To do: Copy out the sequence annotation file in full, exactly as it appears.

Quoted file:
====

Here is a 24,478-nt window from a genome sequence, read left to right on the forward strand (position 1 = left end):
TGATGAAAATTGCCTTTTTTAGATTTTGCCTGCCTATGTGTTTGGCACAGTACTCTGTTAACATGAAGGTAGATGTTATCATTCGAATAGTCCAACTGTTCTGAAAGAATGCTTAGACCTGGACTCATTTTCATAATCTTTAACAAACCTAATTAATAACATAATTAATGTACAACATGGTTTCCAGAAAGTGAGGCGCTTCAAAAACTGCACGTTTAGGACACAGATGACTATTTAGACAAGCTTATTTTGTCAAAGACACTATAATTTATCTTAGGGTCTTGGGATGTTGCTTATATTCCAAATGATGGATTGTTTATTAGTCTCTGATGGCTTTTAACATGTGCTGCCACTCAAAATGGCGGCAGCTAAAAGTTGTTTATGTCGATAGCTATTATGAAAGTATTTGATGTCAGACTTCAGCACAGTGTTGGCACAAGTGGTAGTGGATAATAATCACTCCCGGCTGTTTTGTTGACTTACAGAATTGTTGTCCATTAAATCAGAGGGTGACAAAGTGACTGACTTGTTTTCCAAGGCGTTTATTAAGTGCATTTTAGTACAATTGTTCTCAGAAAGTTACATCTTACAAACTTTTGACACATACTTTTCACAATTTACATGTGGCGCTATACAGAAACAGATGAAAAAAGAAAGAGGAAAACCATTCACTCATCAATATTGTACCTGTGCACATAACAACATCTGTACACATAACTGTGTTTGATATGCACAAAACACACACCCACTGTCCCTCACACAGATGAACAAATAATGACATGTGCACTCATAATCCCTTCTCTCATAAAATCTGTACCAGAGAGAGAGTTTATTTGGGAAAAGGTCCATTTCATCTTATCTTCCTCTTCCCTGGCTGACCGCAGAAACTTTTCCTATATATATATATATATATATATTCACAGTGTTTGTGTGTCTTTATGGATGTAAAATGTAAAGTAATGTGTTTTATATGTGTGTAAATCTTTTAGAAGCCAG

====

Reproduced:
Here is a 24,478-nt window from a genome sequence, read left to right on the forward strand (position 1 = left end):
TGATGAAAATTGCCTTTTTTAGATTTTGCCTGCCTATGTGTTTGGCACAGTACTCTGTTAACATGAAGGTAGATGTTATCATTCGAATAGTCCAACTGTTCTGAAAGAATGCTTAGACCTGGACTCATTTTCATAATCTTTAACAAACCTAATTAATAACATAATTAATGTACAACATGGTTTCCAGAAAGTGAGGCGCTTCAAAAACTGCACGTTTAGGACACAGATGACTATTTAGACAAGCTTATTTTGTCAAAGACACTATAATTTATCTTAGGGTCTTGGGATGTTGCTTATATTCCAAATGATGGATTGTTTATTAGTCTCTGATGGCTTTTAACATGTGCTGCCACTCAAAATGGCGGCAGCTAAAAGTTGTTTATGTCGATAGCTATTATGAAAGTATTTGATGTCAGACTTCAGCACAGTGTTGGCACAAGTGGTAGTGGATAATAATCACTCCCGGCTGTTTTGTTGACTTACAGAATTGTTGTCCATTAAATCAGAGGGTGACAAAGTGACTGACTTGTTTTCCAAGGCGTTTATTAAGTGCATTTTAGTACAATTGTTCTCAGAAAGTTACATCTTACAAACTTTTGACACATACTTTTCACAATTTACATGTGGCGCTATACAGAAACAGATGAAAAAAGAAAGAGGAAAACCATTCACTCATCAATATTGTACCTGTGCACATAACAACATCTGTACACATAACTGTGTTTGATATGCACAAAACACACACCCACTGTCCCTCACACAGATGAACAAATAATGACATGTGCACTCATAATCCCTTCTCTCATAAAATCTGTACCAGAGAGAGAGTTTATTTGGGAAAAGGTCCATTTCATCTTATCTTCCTCTTCCCTGGCTGACCGCAGAAACTTTTCCTATATATATATATATATATATATTCACAGTGTTTGTGTGTCTTTATGGATGTAAAATGTAAAGTAATGTGTTTTATATGTGTGTAAATCTTTTAGAAGCCAG